[MARMAM] New publication: Whales in warming water

solene derville solene.derville at ird.fr
Thu Feb 14 16:46:04 PST 2019

Dear MARMAM community,

We are pleased to announce the publication of the following article in 
Global Change Biology:

*Derville, S., Torres, L.G., Albertson, R., Andrews, O., Baker, C.S., 
Carzon, P., Constantine, R., Donoghue, M., Dutheil, C., Gannier, A., 
Oremus, M., Poole, M.M., Robbins, J. & Garrigue, C. (2019) Whales in 
warming water : Assessing breeding habitat diversity and adaptability in 
Oceania ’ s changing climate. Global Change Biology, 1–16. 


In the context of a changing climate, understanding the environmental 
drivers of marine megafauna distribution is important for conservation 
success. The extent of humpback whale breeding habitats and the impact 
of temperature variation on their availability are both unknown. We used 
19 years of dedicated survey data from seven countries and territories 
of Oceania (1,376 survey days), to investigate humpback whale breeding 
habitat diversity and adaptability to climate change. At a fine scale (1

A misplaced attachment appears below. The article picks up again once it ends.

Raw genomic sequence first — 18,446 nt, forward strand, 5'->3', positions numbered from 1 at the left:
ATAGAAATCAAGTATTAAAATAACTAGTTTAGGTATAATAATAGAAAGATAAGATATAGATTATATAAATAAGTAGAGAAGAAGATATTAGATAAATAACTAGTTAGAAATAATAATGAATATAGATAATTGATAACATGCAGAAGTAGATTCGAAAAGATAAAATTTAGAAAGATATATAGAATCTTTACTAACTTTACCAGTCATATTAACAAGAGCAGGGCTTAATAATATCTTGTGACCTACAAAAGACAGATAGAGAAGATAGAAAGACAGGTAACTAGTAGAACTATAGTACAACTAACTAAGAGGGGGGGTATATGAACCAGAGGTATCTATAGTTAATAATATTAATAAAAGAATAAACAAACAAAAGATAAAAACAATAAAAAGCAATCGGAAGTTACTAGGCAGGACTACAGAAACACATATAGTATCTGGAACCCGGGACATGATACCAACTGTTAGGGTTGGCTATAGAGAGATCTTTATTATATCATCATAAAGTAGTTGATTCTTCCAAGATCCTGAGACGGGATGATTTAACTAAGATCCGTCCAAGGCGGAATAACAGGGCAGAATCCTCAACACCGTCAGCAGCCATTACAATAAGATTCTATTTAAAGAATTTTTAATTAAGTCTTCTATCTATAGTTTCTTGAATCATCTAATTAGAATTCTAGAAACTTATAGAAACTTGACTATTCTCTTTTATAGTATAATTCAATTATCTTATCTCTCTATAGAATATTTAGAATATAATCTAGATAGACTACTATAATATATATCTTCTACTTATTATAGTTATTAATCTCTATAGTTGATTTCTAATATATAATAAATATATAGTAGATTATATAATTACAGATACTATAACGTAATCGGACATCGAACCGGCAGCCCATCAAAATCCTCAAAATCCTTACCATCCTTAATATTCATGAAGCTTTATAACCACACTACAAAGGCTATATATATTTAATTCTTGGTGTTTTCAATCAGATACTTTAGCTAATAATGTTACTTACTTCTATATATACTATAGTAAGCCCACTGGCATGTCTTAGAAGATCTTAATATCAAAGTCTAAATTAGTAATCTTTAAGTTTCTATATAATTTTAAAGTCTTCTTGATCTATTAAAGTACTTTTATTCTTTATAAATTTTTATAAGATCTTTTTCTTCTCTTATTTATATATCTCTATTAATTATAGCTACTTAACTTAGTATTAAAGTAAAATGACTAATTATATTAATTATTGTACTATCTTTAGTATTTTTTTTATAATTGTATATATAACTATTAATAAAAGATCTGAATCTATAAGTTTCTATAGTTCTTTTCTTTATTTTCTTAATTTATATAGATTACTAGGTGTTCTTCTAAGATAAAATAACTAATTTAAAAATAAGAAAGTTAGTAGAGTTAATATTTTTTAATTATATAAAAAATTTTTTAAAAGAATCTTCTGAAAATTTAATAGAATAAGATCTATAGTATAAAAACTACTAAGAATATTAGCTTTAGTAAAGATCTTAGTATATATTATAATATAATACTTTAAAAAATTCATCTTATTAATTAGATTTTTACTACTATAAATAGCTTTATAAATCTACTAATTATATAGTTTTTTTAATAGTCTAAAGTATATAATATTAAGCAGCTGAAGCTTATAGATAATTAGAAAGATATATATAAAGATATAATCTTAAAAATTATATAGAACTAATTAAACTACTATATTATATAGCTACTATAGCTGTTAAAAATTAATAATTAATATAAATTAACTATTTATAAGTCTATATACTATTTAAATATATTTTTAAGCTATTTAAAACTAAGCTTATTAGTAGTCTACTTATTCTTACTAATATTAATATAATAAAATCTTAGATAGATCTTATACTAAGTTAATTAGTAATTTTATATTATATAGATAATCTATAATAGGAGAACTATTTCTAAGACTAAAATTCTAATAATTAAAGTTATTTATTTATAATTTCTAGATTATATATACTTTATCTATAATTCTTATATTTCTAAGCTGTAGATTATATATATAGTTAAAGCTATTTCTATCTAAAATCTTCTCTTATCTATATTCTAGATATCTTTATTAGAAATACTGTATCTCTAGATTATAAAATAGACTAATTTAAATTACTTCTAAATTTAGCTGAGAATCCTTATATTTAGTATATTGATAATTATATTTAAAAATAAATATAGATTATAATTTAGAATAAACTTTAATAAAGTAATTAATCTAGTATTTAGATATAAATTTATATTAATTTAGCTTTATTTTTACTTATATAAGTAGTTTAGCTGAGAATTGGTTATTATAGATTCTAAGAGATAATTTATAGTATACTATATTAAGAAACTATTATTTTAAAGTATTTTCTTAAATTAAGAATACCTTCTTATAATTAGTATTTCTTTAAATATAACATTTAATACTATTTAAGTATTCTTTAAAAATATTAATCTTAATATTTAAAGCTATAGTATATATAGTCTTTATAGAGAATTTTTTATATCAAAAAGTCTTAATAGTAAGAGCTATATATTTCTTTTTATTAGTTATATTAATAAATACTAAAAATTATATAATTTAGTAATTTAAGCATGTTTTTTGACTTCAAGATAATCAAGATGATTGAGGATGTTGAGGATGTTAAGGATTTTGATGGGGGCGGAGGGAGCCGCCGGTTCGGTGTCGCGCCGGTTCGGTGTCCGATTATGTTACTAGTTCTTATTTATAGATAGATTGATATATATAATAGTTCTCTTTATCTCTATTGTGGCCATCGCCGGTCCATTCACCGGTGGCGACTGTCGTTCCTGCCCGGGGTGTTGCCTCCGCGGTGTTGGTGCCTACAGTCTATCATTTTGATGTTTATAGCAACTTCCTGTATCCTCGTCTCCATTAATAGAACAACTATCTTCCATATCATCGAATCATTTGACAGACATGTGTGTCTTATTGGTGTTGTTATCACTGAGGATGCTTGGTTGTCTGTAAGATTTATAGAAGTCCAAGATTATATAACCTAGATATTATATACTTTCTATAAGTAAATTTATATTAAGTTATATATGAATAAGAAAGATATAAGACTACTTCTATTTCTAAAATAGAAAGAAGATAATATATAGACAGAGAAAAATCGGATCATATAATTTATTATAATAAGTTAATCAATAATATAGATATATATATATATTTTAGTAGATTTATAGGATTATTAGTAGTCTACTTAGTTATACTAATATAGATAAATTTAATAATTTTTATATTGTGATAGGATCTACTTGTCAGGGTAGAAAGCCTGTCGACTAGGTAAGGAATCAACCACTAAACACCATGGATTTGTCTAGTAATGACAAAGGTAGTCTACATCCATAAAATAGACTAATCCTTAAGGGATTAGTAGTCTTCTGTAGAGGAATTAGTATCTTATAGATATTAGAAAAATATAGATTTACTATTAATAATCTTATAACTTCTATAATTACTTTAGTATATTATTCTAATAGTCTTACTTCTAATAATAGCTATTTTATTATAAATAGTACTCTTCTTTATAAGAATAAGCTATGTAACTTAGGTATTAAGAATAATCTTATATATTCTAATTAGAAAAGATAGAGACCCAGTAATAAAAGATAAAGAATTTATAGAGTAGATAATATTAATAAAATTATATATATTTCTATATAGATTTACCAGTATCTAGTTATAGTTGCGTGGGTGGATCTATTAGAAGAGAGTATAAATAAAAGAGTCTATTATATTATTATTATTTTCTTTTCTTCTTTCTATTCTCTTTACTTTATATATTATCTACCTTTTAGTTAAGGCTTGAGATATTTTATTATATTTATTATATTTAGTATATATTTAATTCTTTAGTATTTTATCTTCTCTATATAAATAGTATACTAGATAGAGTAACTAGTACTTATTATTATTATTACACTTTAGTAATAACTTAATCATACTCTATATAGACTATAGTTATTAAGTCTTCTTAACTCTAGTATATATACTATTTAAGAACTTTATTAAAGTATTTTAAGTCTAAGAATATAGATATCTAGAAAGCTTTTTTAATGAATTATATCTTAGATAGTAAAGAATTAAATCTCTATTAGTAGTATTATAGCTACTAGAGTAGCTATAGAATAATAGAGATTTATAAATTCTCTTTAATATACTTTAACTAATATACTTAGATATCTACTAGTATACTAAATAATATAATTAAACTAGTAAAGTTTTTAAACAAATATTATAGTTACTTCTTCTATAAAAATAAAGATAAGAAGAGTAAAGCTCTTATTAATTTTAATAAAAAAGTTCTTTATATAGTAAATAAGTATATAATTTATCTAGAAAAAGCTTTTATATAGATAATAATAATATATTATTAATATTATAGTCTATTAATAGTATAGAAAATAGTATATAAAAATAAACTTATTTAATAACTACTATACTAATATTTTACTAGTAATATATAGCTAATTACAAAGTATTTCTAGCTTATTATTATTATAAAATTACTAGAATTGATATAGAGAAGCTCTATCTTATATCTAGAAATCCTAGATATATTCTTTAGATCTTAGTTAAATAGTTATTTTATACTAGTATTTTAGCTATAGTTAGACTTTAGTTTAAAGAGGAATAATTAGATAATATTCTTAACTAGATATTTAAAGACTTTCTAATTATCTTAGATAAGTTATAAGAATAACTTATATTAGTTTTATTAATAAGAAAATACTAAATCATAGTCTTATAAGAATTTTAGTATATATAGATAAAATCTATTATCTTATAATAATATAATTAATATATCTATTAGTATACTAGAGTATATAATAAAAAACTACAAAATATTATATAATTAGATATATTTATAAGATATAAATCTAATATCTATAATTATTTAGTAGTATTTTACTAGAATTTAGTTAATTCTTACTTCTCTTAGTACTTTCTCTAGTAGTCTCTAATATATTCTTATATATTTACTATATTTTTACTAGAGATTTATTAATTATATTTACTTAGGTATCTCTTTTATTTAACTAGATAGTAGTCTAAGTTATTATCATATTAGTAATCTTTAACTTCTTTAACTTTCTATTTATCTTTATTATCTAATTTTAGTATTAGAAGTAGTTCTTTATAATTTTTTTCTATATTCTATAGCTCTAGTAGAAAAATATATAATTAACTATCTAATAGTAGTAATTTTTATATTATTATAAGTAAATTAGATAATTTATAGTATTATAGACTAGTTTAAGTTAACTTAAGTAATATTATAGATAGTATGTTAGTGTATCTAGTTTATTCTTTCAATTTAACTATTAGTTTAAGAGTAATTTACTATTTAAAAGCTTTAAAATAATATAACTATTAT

km resolution), seabed topography was identified as an important 
influence on humpback whale distribution. The shallowest waters close to 
shore or in lagoons were favored, although humpback whales also showed 
flexible habitat use patterns with respect to shallow offshore features 
such as seamounts. At a coarse scale (1° resolution), humpback whale 
breeding habitats in Oceania spanned a thermal range of 22.3–27.8°C in 
August, with interannual variation up to 2.0°C. Within this range, both 
fine and coarse scale analyses of humpback whale distribution suggested 
local responses to temperature. Notably, the most detailed dataset was 
available from New Caledonia (774 survey days, 1996–2017), where 
encounter rates showed a negative relationship to sea surface 
temperature, but were not related to the El Niño Southern Oscillation or 
the Antarctic Oscillation from previous summer, a proxy for feeding 
conditions that may impact breeding patterns. Many breeding sites that 
are currently occupied are predicted to become unsuitably warm for this 
species (>28°C) by the end of the 21st century. Based on modeled 
ecological relationships, there are suitable habitats for relocation in 
archipelagos and seamounts of southern Oceania. Although distribution 
shifts might be restrained by philopatry, the apparent plasticity of 
humpback whale habitat use patterns and the extent of suitable habitats 
support an adaptive capacity to ocean warming in Oceania breeding grounds.

The paper may be downloaded on 
Feel free to contact me directly for a PDF copy: solene.derville at ird.fr 
<mailto:solene.derville at ird.fr>


Solène Derville
PhD - Marine & Geospatial Ecology
Association Opération Cétacés
UMR Entropie - Institut de Recherche pour le Développement
101 Promenade Roger Laroque, BPA5
98848 Noumea cedex, New Caledonia
Phone: +687 912299

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